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The FDA has been approving its fair share of AI-powered medical technology, but its latest might be particularly helpful if you ever have a nasty fall. The agency has greenlit Imagen's OsteoDetect, an AI-based diagnostic tool that can quickly detect distal radius wrist fractures. Its machine learning algorithm studies 2D X-rays for the telltale signs of fractures and marks them for closer study. It's not a replacement for doctors or clinicians, the FDA stressed -- rather, it's to improve their detection and get the right treatment that much sooner. The approval came relatively quickly by using the De Novo premarket review pathway, which streamlines the process for products with "low to moderate risk."


4 bots relieve NASA employees from doing 'low-value' work

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Best listening experience is on Chrome, Firefox or Safari. Subscribe to Ask the CIO's audio interviews on Apple Podcasts or PodcastOne. The way NASA's shared services office used to process grants was manual, full of paper and required the scanning of documents. Many would consider that approach to be "low-value" work -- the kind the Trump administration wants agencies to stop doing. Insight by the Trezza Media Group: Technology experts discuss secure cloud computing strategies in this free webinar.


Helsinki University Offers World's First Free Online Artificial Intelligence Course Asgardia Space News

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Seeing as artificial intelligence has a fairly significant role in almost everyone's life these days, it's only fair that everyone should also have the chance to learn all about how AI functions. Therefore, Helsinki University in Finland is providing the world's first online artificial intelligence course aimed at beginners, as reported by Engadget. Fortunately, anyone with access to the internet can enroll and it's even free! The course only takes around 30 hours to finish, and the hope is that it might help people get to know and form opinions on artificial intelligence. Knowledge that will be useful as the technology becomes more widespread.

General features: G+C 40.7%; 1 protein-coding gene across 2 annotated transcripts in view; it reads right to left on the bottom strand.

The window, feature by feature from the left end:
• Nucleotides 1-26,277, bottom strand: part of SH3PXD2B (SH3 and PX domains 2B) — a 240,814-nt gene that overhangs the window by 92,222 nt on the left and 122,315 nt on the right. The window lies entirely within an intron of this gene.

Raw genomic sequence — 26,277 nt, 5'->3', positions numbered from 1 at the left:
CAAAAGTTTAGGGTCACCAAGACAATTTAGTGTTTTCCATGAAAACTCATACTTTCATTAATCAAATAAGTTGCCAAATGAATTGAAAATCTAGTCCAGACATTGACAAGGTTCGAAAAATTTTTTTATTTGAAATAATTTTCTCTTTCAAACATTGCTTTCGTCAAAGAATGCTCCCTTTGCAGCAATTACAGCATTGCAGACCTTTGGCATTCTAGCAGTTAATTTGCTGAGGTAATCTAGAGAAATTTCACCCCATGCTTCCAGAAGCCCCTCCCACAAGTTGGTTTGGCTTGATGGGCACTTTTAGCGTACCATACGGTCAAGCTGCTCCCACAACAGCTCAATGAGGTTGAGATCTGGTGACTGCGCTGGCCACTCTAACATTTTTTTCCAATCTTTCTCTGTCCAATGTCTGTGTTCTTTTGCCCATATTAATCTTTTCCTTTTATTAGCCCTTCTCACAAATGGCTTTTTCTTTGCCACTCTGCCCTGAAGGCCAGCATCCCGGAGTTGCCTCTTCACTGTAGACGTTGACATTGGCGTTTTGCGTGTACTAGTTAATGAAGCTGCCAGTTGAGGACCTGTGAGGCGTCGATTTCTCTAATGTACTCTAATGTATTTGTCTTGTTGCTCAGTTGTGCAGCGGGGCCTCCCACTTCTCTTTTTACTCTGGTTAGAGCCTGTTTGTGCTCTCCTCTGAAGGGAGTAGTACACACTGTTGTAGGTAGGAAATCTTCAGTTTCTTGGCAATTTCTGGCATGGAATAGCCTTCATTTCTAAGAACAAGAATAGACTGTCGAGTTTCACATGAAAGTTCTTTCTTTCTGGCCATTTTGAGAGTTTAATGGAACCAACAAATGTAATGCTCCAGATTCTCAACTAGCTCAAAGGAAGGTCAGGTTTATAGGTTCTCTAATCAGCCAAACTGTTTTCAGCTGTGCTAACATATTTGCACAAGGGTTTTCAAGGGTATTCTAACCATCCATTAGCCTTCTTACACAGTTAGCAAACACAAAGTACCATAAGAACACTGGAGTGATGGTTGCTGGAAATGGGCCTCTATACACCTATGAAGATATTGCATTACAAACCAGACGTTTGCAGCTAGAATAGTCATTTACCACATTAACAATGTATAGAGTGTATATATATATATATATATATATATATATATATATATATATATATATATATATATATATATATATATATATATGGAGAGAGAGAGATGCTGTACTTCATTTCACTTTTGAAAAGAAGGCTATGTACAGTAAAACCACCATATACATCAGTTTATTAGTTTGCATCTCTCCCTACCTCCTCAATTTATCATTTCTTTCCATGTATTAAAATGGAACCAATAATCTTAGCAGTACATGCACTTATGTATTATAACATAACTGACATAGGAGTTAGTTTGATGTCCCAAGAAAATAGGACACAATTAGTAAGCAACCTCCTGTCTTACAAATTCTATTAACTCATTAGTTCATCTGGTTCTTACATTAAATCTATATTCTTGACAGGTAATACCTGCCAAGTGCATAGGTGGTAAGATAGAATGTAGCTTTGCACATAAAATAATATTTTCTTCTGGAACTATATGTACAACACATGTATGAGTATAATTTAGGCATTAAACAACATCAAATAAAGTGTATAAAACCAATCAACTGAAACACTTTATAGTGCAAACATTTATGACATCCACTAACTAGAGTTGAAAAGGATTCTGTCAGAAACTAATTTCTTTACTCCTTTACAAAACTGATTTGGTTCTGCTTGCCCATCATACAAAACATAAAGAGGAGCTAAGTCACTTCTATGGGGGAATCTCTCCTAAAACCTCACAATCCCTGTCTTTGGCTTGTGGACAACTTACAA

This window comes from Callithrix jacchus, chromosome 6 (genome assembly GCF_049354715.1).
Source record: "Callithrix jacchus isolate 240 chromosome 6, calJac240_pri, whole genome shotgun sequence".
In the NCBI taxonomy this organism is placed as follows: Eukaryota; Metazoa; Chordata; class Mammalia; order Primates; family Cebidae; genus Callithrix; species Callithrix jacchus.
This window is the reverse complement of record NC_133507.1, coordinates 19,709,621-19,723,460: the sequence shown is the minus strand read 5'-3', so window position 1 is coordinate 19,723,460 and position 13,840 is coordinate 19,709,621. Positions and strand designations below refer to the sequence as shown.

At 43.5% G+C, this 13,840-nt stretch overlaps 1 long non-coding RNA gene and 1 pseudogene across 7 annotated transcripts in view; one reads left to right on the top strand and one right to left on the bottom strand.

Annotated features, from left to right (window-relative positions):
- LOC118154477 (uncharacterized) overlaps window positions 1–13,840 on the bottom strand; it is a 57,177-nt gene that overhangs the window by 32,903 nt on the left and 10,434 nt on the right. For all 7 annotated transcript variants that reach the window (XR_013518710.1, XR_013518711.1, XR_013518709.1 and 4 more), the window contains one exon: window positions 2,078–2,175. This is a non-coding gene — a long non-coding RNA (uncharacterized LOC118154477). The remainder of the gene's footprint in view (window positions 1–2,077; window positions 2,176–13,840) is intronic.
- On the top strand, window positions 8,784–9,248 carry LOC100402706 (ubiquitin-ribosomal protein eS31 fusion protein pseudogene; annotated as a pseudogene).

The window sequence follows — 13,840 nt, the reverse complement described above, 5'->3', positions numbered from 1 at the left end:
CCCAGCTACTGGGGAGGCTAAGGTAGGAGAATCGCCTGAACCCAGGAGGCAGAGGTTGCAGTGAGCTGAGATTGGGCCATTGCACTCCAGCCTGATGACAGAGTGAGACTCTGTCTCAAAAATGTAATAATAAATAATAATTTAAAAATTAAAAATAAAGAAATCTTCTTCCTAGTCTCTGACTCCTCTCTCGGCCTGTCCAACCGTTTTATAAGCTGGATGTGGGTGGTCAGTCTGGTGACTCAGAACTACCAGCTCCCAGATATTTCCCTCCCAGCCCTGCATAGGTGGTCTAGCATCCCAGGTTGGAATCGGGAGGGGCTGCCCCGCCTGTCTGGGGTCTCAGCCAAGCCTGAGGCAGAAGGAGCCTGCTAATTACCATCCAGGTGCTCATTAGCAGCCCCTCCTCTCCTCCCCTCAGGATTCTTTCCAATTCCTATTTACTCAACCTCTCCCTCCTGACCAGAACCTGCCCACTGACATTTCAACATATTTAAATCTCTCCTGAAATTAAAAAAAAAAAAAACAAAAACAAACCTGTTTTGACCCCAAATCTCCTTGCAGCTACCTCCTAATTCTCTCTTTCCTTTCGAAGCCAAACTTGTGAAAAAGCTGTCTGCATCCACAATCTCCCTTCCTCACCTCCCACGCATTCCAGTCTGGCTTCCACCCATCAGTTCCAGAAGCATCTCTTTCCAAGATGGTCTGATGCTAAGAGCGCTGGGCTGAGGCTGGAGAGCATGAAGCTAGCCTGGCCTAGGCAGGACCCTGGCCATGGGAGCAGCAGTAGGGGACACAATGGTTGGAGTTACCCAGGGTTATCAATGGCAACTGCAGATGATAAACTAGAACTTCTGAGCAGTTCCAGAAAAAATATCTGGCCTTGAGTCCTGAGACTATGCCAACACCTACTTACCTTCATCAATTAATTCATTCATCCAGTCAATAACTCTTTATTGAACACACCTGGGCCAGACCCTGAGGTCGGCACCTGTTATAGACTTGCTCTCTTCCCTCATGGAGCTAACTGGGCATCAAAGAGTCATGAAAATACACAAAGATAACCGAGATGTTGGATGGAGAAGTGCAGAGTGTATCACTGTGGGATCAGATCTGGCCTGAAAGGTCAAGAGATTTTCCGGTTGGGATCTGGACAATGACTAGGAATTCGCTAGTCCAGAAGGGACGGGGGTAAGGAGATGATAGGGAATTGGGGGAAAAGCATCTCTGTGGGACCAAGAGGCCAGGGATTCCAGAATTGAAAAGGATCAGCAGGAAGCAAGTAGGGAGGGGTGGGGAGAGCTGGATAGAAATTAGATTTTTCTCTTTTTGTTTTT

Will Artificial Intelligence Destroy Humanity?

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An old Chinese proverb says, "The best time to plant a tree was 20 years ago. The second-best time is now." This seems to be the thinking of very smart people when it comes to doing something about protecting humanity from the possible dangers of artificial intelligence (AI). Sure, it might be 20, 50 or even 100 years before AI becomes more intelligent than humans, posing an existential problem for today's sapiens. Many luminaries like Elon Musk, Bill Gates and the late Stephen Hawking have warned that failing to prepare for this eventuality will guarantee our demise in some decades to come.


Why there is a need for thoughtful Artificial Intelligence - The Financial Express

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Artificial Intelligence (AI) has become a ubiquitous part of our daily lives. However, like every great discovery throughout history, AI too comes with ethical considerations, for its judicious use to benefit society as a whole. We are still only scratching the surface of what AI can do and its potential impact. There are six core ethical principles which in my view should be followed --fairness, reliability and safety, privacy and security, inclusivity, transparency and accountability. AI systems should treat everyone in a fair and balanced manner and should not differentiate between groups of people.